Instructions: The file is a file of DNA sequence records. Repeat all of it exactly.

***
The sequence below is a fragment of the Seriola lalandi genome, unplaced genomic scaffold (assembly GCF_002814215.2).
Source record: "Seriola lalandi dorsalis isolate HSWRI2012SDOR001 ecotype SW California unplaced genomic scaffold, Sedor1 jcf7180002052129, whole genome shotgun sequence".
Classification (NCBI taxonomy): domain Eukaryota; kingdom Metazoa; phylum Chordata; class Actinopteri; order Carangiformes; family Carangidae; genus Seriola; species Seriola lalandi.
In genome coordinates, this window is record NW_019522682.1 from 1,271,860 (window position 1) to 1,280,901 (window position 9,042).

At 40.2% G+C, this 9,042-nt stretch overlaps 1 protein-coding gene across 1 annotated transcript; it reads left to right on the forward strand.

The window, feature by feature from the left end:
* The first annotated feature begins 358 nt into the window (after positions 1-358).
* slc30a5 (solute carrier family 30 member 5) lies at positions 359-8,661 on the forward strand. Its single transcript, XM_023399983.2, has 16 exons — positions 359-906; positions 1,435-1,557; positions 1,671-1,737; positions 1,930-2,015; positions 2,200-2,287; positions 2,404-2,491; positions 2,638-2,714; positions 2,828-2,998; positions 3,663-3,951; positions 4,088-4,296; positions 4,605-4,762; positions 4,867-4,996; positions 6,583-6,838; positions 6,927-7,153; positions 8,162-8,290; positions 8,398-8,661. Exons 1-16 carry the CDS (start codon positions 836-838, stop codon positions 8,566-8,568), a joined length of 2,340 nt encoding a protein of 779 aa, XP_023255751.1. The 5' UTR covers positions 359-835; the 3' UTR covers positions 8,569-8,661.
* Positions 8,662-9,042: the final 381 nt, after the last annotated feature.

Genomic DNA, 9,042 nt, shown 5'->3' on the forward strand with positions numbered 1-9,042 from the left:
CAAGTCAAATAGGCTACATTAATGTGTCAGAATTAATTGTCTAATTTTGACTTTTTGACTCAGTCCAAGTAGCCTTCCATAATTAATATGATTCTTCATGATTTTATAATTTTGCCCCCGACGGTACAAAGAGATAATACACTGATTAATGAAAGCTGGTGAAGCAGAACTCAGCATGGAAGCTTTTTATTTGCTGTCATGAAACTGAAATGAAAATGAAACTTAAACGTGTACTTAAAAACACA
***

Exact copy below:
The sequence below is a fragment of the Seriola lalandi genome, unplaced genomic scaffold (assembly GCF_002814215.2).
Source record: "Seriola lalandi dorsalis isolate HSWRI2012SDOR001 ecotype SW California unplaced genomic scaffold, Sedor1 jcf7180002052129, whole genome shotgun sequence".
Classification (NCBI taxonomy): domain Eukaryota; kingdom Metazoa; phylum Chordata; class Actinopteri; order Carangiformes; family Carangidae; genus Seriola; species Seriola lalandi.
In genome coordinates, this window is record NW_019522682.1 from 1,271,860 (window position 1) to 1,280,901 (window position 9,042).

At 40.2% G+C, this 9,042-nt stretch overlaps 1 protein-coding gene across 1 annotated transcript; it reads left to right on the forward strand.

The window, feature by feature from the left end:
* The first annotated feature begins 358 nt into the window (after positions 1-358).
* slc30a5 (solute carrier family 30 member 5) lies at positions 359-8,661 on the forward strand. Its single transcript, XM_023399983.2, has 16 exons — positions 359-906; positions 1,435-1,557; positions 1,671-1,737; positions 1,930-2,015; positions 2,200-2,287; positions 2,404-2,491; positions 2,638-2,714; positions 2,828-2,998; positions 3,663-3,951; positions 4,088-4,296; positions 4,605-4,762; positions 4,867-4,996; positions 6,583-6,838; positions 6,927-7,153; positions 8,162-8,290; positions 8,398-8,661. Exons 1-16 carry the CDS (start codon positions 836-838, stop codon positions 8,566-8,568), a joined length of 2,340 nt encoding a protein of 779 aa, XP_023255751.1. The 5' UTR covers positions 359-835; the 3' UTR covers positions 8,569-8,661.
* Positions 8,662-9,042: the final 381 nt, after the last annotated feature.

Genomic DNA, 9,042 nt, shown 5'->3' on the forward strand with positions numbered 1-9,042 from the left:
CAAGTCAAATAGGCTACATTAATGTGTCAGAATTAATTGTCTAATTTTGACTTTTTGACTCAGTCCAAGTAGCCTTCCATAATTAATATGATTCTTCATGATTTTATAATTTTGCCCCCGACGGTACAAAGAGATAATACACTGATTAATGAAAGCTGGTGAAGCAGAACTCAGCATGGAAGCTTTTTATTTGCTGTCATGAAACTGAAATGAAAATGAAACTTAAACGTGTACTTAAAAACACA